Assuntos
Neoplasias Esofágicas/epidemiologia , Sistema de Registros/estatística & dados numéricos , Adulto , África/epidemiologia , Fatores Etários , Idoso , Feminino , Geografia , Humanos , Incidência , Masculino , Pessoa de Meia-Idade , Fatores de Tempo , Adulto Jovem
10.
Int J Gen Med ; 10: 401-408, 2017.
Artigo em Inglês | MEDLINE | ID: mdl-29158688

RESUMO

The modern concept of globalization in health care and clinical research often carries a positive message for the "Global South" nations of Africa, South America and Southeast Asia. However, bioethical abuse of participants in clinical trials still exists in the Global South. Unethical studies directed by the "Global North", formed by the medically advanced nations in North America, Western Europe and Japan, have been hugely concerning. The issue between the Global North and South is a well-recognized socioeconomic phenomenon of globalization. Medical exploitation has its roots in the socioeconomic interactions of a postcolonial world, and solutions to reducing exploitation require a deeper understanding of these societal models of globalization. We explore the fundamental causes of imbalance and suggest solutions. Reflecting on the globalization model, there must be an effort to empower the Global South nations to direct and govern their own health care systems efficiently on the basis of equality.

11.
PLoS One ; 12(6): e0179025, 2017.
Artigo em Inglês | MEDLINE | ID: mdl-28614401

RESUMO

BACKGROUND: Compliance with WHO guidelines on HBV screening and treatment in HIV-coinfected patients is often challenging in resource limited countries and has been poorly assessed in sub-Saharan Africa. METHODS: Between 2015 and 2016, we assessed physician's compliance with WHO guidelines on HIV-HBV coinfection in the largest HIV clinic in The Gambia, and the hepatic outcomes in HIV-HBV coinfected patients as compared to randomly selected HIV-monoinfected controls. RESULTS: 870 HIV-infected patients regularly seen in this clinic agreed to participate in our study. Only 187 (21.5%, 95% CI 18.8-24.3) had previously been screened for HBsAg, 23 (12.3%, 95% CI 8.0-17.9) were positive of whom none had liver assessment and only 6 (26.1%) had received Tenofovir. Our HBV testing intervention was accepted by all participants and found 94/870 (10.8%, 95% CI 8.8-13.1) positive, 78 of whom underwent full liver assessment along with 40 HBsAg-negative controls. At the time of liver assessment, 61/78 (78.2%) HIV-HBV coinfected patients received ART with 7 (11.5%) on Tenofovir and 54 (88.5%) on Lamivudine alone. HIV-HBV coinfected patients had higher APRI score compared to controls (0.58 vs 0.42, p = 0.002). HBV DNA was detectable in 52/53 (98.1%) coinfected patients with 14/53 (26.4%) having HBV DNA >20,000 IU/L. 10/12 (83.3%) had at least one detectable 3TC-associated HBV resistance, which tended to be associated with increase in liver fibrosis after adjusting for age and sex (p = 0.05). CONCLUSIONS: Compliance with HBV testing and treatment guidelines is poor in this Gambian HIV programme putting coinfected patients at risk of liver complications. However, the excellent uptake of HBV screening and linkage to care in our study suggests feasible improvements.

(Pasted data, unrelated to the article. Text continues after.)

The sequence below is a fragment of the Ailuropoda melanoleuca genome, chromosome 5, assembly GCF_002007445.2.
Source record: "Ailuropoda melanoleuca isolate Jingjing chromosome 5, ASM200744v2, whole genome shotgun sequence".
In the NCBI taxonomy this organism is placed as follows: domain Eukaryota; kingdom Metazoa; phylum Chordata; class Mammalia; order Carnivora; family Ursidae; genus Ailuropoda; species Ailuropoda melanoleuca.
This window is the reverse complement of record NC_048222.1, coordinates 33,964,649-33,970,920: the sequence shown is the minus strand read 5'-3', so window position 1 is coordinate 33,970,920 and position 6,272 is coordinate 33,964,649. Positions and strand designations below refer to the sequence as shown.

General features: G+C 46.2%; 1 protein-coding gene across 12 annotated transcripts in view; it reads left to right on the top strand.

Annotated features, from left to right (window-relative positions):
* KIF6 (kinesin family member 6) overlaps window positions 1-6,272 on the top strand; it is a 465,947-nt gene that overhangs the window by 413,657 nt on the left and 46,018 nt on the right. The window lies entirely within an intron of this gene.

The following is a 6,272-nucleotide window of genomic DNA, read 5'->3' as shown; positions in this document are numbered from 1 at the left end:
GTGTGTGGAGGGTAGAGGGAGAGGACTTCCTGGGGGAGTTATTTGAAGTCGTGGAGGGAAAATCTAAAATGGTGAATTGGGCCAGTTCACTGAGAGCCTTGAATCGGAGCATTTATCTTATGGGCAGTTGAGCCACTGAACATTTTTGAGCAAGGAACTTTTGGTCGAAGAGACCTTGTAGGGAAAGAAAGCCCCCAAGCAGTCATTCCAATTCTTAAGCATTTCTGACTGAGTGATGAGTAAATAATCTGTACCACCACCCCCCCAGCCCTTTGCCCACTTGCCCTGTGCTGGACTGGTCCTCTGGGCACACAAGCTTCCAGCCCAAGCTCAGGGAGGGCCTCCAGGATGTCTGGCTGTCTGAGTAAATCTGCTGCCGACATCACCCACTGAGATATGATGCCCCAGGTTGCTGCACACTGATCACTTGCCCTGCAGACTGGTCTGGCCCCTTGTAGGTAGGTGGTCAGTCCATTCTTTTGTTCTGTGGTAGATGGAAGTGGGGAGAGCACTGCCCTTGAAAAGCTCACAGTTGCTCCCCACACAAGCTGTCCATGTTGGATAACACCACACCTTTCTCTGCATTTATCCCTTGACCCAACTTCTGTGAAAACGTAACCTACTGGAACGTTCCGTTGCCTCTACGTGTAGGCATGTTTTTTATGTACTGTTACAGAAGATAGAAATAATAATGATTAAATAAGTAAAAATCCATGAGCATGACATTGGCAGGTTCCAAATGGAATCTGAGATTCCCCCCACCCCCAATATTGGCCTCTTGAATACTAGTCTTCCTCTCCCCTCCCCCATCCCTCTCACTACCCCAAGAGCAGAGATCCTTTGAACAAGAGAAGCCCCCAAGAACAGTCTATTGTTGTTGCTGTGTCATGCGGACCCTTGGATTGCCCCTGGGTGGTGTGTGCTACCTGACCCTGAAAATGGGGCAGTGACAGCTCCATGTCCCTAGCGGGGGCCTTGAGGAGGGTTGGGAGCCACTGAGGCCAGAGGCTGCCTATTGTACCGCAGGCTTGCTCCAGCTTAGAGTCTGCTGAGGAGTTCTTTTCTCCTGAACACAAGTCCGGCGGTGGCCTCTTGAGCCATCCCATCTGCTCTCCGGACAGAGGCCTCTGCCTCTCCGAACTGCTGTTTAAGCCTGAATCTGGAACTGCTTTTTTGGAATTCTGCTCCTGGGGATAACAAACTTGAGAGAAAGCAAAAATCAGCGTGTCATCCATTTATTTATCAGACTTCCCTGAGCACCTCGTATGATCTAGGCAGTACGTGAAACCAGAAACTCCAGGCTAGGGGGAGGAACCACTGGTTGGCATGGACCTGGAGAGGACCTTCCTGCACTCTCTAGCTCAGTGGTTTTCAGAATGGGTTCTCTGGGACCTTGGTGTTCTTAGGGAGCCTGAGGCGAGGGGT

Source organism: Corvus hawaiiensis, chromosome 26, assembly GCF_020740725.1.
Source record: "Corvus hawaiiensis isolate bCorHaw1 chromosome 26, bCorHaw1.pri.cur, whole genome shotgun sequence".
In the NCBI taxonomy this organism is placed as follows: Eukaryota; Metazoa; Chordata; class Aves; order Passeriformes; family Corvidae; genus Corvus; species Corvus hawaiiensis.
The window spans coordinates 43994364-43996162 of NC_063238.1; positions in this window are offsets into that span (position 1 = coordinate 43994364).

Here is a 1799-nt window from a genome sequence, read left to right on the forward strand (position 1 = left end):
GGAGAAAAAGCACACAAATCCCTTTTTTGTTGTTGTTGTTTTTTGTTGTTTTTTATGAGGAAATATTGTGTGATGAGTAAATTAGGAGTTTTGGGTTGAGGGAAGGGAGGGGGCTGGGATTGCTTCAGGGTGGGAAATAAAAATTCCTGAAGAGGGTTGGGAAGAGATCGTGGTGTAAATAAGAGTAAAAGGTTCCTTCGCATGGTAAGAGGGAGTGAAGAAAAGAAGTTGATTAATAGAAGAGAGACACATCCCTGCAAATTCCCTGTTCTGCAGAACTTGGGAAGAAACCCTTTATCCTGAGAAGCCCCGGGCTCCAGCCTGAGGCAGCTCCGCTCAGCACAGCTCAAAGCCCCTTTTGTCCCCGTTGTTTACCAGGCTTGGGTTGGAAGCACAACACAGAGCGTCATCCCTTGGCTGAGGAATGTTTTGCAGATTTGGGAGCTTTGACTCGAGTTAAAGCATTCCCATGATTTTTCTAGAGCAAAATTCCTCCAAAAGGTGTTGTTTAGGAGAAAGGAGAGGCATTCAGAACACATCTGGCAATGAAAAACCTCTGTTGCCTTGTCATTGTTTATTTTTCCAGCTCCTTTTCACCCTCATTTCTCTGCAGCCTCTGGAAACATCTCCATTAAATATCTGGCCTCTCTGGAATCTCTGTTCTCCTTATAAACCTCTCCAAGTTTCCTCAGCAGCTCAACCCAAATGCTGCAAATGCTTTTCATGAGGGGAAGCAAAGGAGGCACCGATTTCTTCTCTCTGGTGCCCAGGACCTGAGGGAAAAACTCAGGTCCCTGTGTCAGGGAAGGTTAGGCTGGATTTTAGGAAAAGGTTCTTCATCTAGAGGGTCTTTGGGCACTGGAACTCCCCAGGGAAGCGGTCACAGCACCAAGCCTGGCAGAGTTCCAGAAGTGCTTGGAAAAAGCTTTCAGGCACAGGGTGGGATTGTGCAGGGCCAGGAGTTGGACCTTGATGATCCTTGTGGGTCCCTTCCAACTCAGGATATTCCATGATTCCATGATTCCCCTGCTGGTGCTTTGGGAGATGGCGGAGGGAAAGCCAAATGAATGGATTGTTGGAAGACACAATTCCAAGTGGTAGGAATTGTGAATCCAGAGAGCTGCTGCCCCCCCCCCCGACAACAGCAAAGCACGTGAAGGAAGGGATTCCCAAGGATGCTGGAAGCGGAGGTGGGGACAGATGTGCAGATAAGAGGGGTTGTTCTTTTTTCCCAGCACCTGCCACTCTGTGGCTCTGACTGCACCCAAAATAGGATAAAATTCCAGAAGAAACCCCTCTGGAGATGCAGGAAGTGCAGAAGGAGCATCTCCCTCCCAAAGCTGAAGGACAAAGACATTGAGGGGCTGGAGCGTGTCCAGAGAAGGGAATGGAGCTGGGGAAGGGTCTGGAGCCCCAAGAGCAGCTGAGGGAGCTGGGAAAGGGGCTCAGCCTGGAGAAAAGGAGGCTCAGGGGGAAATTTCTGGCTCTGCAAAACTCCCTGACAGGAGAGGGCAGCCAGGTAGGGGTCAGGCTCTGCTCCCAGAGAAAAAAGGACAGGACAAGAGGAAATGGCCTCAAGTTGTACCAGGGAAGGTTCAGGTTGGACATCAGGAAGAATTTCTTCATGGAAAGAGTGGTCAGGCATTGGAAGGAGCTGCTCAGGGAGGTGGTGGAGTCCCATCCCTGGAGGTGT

Assuntos
Antivirais/uso terapêutico , Infecções por HIV/tratamento farmacológico , Hepatite B/diagnóstico , Lamivudina/uso terapêutico , Tenofovir/uso terapêutico , Adulto , Terapia Antirretroviral de Alta Atividade , Coinfecção/diagnóstico , Estudos Transversais , Feminino , Gâmbia , Hepatite B/tratamento farmacológico , Hepatite B/epidemiologia , Humanos , Masculino , Programas de Rastreamento/estatística & dados numéricos , Pessoa de Meia-Idade , Guias de Prática Clínica como Assunto , Resultado do Tratamento , Adulto Jovem
12.
World J Gastroenterol ; 22(45): 9880-9897, 2016 Dec 07.
Artigo em Inglês | MEDLINE | ID: mdl-28018096

RESUMO

Chronic liver disease is a major cause of morbidity and mortality worldwide and usually develops over many years, as a result of chronic inflammation and scarring, resulting in end-stage liver disease and its complications. The progression of disease is characterised by ongoing inflammation and consequent fibrosis, although hepatic steatosis is increasingly being recognised as an important pathological feature of disease, rather than being simply an innocent bystander. However, the current gold standard method of quantifying and staging liver disease, histological analysis by liver biopsy, has several limitations and can have associated morbidity and even mortality. Therefore, there is a clear need for safe and non-invasive assessment modalities to determine hepatic steatosis, inflammation and fibrosis. This review covers key mechanisms and the importance of fibrosis and steatosis in the progression of liver disease. We address non-invasive imaging and blood biomarker assessments that can be used as an alternative to information gained on liver biopsy.